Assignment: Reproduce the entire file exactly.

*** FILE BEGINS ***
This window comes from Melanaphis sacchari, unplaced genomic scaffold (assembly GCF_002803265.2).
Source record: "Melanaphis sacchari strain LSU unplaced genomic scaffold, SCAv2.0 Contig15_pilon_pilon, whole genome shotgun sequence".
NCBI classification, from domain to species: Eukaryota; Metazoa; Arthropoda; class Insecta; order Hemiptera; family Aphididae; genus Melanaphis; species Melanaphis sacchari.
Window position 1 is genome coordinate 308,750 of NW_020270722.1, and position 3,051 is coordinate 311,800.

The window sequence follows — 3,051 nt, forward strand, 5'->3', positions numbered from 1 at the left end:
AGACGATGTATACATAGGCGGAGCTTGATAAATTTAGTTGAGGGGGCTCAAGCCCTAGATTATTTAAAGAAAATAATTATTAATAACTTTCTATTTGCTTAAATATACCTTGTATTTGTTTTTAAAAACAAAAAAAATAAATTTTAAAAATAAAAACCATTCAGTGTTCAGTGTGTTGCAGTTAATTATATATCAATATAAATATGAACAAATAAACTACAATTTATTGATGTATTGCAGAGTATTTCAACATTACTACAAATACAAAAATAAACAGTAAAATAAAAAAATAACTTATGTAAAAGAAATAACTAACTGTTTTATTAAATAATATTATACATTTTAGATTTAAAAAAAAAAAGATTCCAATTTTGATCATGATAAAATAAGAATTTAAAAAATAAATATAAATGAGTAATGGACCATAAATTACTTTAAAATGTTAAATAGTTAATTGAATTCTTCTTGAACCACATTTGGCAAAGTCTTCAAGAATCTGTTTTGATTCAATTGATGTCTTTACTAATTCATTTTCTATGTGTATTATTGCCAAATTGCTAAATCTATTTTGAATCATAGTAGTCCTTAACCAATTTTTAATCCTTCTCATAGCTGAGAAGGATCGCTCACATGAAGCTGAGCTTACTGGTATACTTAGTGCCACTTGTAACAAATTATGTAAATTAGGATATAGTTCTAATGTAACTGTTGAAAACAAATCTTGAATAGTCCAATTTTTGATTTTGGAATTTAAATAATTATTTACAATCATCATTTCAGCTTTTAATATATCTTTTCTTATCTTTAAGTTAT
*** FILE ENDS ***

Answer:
This window comes from Melanaphis sacchari, unplaced genomic scaffold (assembly GCF_002803265.2).
Source record: "Melanaphis sacchari strain LSU unplaced genomic scaffold, SCAv2.0 Contig15_pilon_pilon, whole genome shotgun sequence".
NCBI classification, from domain to species: Eukaryota; Metazoa; Arthropoda; class Insecta; order Hemiptera; family Aphididae; genus Melanaphis; species Melanaphis sacchari.
Window position 1 is genome coordinate 308,750 of NW_020270722.1, and position 3,051 is coordinate 311,800.

The window sequence follows — 3,051 nt, forward strand, 5'->3', positions numbered from 1 at the left end:
AGACGATGTATACATAGGCGGAGCTTGATAAATTTAGTTGAGGGGGCTCAAGCCCTAGATTATTTAAAGAAAATAATTATTAATAACTTTCTATTTGCTTAAATATACCTTGTATTTGTTTTTAAAAACAAAAAAAATAAATTTTAAAAATAAAAACCATTCAGTGTTCAGTGTGTTGCAGTTAATTATATATCAATATAAATATGAACAAATAAACTACAATTTATTGATGTATTGCAGAGTATTTCAACATTACTACAAATACAAAAATAAACAGTAAAATAAAAAAATAACTTATGTAAAAGAAATAACTAACTGTTTTATTAAATAATATTATACATTTTAGATTTAAAAAAAAAAAGATTCCAATTTTGATCATGATAAAATAAGAATTTAAAAAATAAATATAAATGAGTAATGGACCATAAATTACTTTAAAATGTTAAATAGTTAATTGAATTCTTCTTGAACCACATTTGGCAAAGTCTTCAAGAATCTGTTTTGATTCAATTGATGTCTTTACTAATTCATTTTCTATGTGTATTATTGCCAAATTGCTAAATCTATTTTGAATCATAGTAGTCCTTAACCAATTTTTAATCCTTCTCATAGCTGAGAAGGATCGCTCACATGAAGCTGAGCTTACTGGTATACTTAGTGCCACTTGTAACAAATTATGTAAATTAGGATATAGTTCTAATGTAACTGTTGAAAACAAATCTTGAATAGTCCAATTTTTGATTTTGGAATTTAAATAATTATTTACAATCATCATTTCAGCTTTTAATATATCTTTTCTTATCTTTAAGTTAT